By JOCELYN RARDIN
(CN) – A jury of eight women and four men deliberated the fate of Norfolk, Virginia City Treasurer Anthony Burfoot on Friday, a day after prosecutors wrapped up their corruption case against him.
Burfoot is accused of soliciting nearly $500,000 in bribes and gifts from local developers in exchange for promises he would help advance their projects before the city council.
He insisted he is innocent of the charges and his defense attorney, Andrew Sacks, spent much of the five-week trial trying to impeach the credibility of key prosecution witnesses who have felony convictions.
The last day of the trial included a surprise twist — Burfoot’s purported best friend, Keith McNair, taking an immunity deal and testifying as a witness for the prosecution.
Burfoot, 49, faces eight felony charges of corruption and perjury. If convicted of all of them, he could face up to 100 years in prison.
During his closing argument, Assistant U.S. Attorney Uzo Asonye told the jury that “public service is an honor” and that public servants “have an oath to always act for the people.”
However, he said, Burfoot was not acting for the people, but himself by allowing his decisions to be bought and sold.
“There is no doubt that Mr. Burfoot sold his vote,” Asonye said.
Burfoot’s financial competency also into question on Thursday when Asonye reminded the jury of Burfoot’s own testimony that he saved thousands of dollars for his children’s education in a shoe box in his home over the years instead of making deposits in an interest-bearing savings account. Burfoot’s bank records show that he deposited $56,000 in cash between 2007 and 2011, despite his claiming on tax returns that his only income was coming from the city, and his acknowledgement that he used direct deposit for his paychecks.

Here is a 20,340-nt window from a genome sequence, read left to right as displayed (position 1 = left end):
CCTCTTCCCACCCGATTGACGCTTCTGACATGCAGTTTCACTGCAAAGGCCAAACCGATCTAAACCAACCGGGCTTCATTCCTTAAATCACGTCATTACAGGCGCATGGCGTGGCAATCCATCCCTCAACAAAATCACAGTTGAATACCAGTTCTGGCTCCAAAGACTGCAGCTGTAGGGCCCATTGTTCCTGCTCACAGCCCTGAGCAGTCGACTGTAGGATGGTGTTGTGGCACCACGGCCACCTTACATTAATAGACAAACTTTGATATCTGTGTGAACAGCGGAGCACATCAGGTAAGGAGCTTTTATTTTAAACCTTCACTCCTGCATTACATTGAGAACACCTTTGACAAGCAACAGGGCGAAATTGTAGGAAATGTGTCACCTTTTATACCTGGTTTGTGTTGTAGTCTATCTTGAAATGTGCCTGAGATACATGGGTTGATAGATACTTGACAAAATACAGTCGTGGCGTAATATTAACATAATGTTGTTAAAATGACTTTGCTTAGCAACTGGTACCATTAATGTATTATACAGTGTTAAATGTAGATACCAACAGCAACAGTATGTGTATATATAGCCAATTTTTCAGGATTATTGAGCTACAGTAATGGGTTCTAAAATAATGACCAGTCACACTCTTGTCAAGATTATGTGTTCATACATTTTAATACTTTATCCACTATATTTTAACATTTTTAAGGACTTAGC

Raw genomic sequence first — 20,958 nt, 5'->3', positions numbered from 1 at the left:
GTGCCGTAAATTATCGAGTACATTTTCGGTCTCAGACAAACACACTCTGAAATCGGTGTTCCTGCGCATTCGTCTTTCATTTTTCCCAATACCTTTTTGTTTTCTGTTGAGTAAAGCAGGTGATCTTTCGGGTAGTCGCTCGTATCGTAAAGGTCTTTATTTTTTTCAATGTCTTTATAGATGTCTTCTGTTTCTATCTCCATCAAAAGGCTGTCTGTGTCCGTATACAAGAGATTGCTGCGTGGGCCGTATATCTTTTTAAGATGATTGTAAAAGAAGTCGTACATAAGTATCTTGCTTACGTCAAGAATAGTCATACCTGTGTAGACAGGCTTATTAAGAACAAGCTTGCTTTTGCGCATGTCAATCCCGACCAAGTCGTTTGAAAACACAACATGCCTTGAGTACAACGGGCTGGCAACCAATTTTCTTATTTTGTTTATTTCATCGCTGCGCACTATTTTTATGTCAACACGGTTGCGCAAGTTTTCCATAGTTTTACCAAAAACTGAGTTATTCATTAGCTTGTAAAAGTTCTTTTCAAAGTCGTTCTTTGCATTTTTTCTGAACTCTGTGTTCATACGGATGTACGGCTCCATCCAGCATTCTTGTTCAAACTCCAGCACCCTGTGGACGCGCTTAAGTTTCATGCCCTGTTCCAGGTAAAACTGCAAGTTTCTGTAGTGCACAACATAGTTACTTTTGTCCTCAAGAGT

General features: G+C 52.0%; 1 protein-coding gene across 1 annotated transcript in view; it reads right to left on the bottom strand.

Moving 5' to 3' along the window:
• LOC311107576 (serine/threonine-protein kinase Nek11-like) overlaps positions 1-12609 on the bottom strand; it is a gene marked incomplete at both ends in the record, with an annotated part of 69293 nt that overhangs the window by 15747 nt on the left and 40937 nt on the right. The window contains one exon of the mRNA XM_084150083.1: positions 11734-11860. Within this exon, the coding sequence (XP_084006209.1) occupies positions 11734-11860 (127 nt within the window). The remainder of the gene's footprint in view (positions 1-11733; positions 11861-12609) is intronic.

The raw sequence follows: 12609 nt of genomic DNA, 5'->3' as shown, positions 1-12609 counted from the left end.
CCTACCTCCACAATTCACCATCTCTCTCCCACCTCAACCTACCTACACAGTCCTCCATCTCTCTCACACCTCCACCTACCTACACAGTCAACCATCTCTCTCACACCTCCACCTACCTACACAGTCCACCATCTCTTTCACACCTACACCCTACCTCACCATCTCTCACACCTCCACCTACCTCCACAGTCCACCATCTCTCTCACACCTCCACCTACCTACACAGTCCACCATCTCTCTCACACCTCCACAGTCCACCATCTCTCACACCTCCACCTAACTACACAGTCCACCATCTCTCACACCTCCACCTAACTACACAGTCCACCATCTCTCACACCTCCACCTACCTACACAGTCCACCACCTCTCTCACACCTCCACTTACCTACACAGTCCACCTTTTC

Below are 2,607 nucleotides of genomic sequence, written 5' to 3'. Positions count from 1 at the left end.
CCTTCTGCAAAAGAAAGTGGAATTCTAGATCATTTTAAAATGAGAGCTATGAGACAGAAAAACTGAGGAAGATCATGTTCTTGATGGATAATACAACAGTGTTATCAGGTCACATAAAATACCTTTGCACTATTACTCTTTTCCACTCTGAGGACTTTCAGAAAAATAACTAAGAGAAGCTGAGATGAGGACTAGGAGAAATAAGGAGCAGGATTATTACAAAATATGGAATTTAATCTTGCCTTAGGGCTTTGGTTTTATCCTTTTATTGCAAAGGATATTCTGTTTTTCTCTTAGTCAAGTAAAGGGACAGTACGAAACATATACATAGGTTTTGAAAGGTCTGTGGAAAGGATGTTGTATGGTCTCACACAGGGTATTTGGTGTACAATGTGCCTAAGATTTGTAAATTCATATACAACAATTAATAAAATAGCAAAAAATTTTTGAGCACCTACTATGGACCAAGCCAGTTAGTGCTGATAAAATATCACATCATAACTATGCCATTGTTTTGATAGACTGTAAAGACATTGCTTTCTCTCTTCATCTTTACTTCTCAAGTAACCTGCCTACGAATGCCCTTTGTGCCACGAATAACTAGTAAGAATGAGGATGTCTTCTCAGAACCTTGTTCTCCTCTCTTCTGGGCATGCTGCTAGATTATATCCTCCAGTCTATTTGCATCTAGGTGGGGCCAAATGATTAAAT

Asonye asked the jury, “When was the last time you deposited $20,000 in one year? Isn’t it curious that deposits plummeted when the corrupt actions stopped?”
Asonye wrapped his up his closing argument by talking about the 18 City Council votes Burfoot made that were allegedly influenced by gifts from the developers and businessmen.
“The evidence in this case is overwhelming,” Asonye said.
Defense attorney Andrew Sacks used his allotted two-and-a-half hours attacking the credibility of the prosecution’s witnesses, some of whom were previously convicted on corruption charges.
“The prosecution had five convicted felons as witnesses. The defense had over 56 witnesses with zero convictions,” Sacks said.
He argued the prosecution’s case was based on “theory,” and that many of their witnesses were proven liars merely continuing to lie to fit the government’s version of the truth and reduce their sentences.
“It’s like a virus and it’s spreading” Sacks said. “There’s only one way to stop it and that’s in the jury box.”
Sacks pleaded with the jury to examine the validity of the prosecution’s case by questioning discrepancies in its case — like the fact that Burfoot had Tivest invoices for some of the work allegedly performed on his home to curry his favor.
“The truth is out there,” Sacks said. “We went out and brought it to you.”
Sacks urged the jury to continue their due diligence when deliberating, saying it was one of the most important decisions of their lives, as well as Burfoot’s.
“This may be the one time in your lives where you cast a single vote that can make a difference,” Sacks said. “I ask you to make the just vote, not guilty.”